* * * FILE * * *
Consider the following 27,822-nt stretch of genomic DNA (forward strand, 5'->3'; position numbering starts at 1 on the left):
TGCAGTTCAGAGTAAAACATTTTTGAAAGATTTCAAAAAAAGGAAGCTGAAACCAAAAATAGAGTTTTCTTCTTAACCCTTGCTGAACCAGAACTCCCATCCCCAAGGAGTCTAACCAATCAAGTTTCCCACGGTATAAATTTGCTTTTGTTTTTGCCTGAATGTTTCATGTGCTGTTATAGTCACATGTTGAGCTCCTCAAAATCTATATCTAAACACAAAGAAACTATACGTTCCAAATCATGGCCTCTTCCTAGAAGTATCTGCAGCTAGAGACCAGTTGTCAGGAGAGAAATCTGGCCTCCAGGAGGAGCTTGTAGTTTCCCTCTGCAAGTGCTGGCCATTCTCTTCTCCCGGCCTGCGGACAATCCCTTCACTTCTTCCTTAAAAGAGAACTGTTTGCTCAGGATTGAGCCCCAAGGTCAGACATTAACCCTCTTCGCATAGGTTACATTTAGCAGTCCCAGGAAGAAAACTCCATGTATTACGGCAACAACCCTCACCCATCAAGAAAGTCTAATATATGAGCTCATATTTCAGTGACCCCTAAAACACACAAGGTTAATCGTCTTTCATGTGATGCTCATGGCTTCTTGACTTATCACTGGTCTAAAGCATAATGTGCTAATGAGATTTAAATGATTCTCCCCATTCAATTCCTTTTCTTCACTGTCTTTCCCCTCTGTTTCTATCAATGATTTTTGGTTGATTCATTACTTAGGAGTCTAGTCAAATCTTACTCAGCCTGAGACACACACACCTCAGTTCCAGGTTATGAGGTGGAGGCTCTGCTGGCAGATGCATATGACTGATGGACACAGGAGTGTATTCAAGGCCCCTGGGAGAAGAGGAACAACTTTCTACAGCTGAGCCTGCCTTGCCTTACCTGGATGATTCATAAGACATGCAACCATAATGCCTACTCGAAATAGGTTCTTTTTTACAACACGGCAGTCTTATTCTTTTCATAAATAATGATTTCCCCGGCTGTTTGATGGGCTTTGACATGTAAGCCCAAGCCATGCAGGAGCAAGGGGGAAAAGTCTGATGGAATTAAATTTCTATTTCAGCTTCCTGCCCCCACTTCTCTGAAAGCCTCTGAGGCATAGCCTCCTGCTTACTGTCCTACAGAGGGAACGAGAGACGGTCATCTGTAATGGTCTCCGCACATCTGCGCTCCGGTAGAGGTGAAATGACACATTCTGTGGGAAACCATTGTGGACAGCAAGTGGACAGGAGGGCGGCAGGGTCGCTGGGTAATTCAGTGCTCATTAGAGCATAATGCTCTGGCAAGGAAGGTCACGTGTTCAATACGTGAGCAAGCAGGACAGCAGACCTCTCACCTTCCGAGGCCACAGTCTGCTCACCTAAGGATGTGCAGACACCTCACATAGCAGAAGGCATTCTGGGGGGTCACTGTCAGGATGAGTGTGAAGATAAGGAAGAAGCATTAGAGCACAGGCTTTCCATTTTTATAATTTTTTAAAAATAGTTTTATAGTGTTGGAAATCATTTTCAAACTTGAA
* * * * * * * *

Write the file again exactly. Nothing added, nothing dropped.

Consider the following 27,822-nt stretch of genomic DNA (forward strand, 5'->3'; position numbering starts at 1 on the left):
TGCAGTTCAGAGTAAAACATTTTTGAAAGATTTCAAAAAAAGGAAGCTGAAACCAAAAATAGAGTTTTCTTCTTAACCCTTGCTGAACCAGAACTCCCATCCCCAAGGAGTCTAACCAATCAAGTTTCCCACGGTATAAATTTGCTTTTGTTTTTGCCTGAATGTTTCATGTGCTGTTATAGTCACATGTTGAGCTCCTCAAAATCTATATCTAAACACAAAGAAACTATACGTTCCAAATCATGGCCTCTTCCTAGAAGTATCTGCAGCTAGAGACCAGTTGTCAGGAGAGAAATCTGGCCTCCAGGAGGAGCTTGTAGTTTCCCTCTGCAAGTGCTGGCCATTCTCTTCTCCCGGCCTGCGGACAATCCCTTCACTTCTTCCTTAAAAGAGAACTGTTTGCTCAGGATTGAGCCCCAAGGTCAGACATTAACCCTCTTCGCATAGGTTACATTTAGCAGTCCCAGGAAGAAAACTCCATGTATTACGGCAACAACCCTCACCCATCAAGAAAGTCTAATATATGAGCTCATATTTCAGTGACCCCTAAAACACACAAGGTTAATCGTCTTTCATGTGATGCTCATGGCTTCTTGACTTATCACTGGTCTAAAGCATAATGTGCTAATGAGATTTAAATGATTCTCCCCATTCAATTCCTTTTCTTCACTGTCTTTCCCCTCTGTTTCTATCAATGATTTTTGGTTGATTCATTACTTAGGAGTCTAGTCAAATCTTACTCAGCCTGAGACACACACACCTCAGTTCCAGGTTATGAGGTGGAGGCTCTGCTGGCAGATGCATATGACTGATGGACACAGGAGTGTATTCAAGGCCCCTGGGAGAAGAGGAACAACTTTCTACAGCTGAGCCTGCCTTGCCTTACCTGGATGATTCATAAGACATGCAACCATAATGCCTACTCGAAATAGGTTCTTTTTTACAACACGGCAGTCTTATTCTTTTCATAAATAATGATTTCCCCGGCTGTTTGATGGGCTTTGACATGTAAGCCCAAGCCATGCAGGAGCAAGGGGGAAAAGTCTGATGGAATTAAATTTCTATTTCAGCTTCCTGCCCCCACTTCTCTGAAAGCCTCTGAGGCATAGCCTCCTGCTTACTGTCCTACAGAGGGAACGAGAGACGGTCATCTGTAATGGTCTCCGCACATCTGCGCTCCGGTAGAGGTGAAATGACACATTCTGTGGGAAACCATTGTGGACAGCAAGTGGACAGGAGGGCGGCAGGGTCGCTGGGTAATTCAGTGCTCATTAGAGCATAATGCTCTGGCAAGGAAGGTCACGTGTTCAATACGTGAGCAAGCAGGACAGCAGACCTCTCACCTTCCGAGGCCACAGTCTGCTCACCTAAGGATGTGCAGACACCTCACATAGCAGAAGGCATTCTGGGGGGTCACTGTCAGGATGAGTGTGAAGATAAGGAAGAAGCATTAGAGCACAGGCTTTCCATTTTTATAATTTTTTAAAAATAGTTTTATAGTGTTGGAAATCATTTTCAAACTTGAA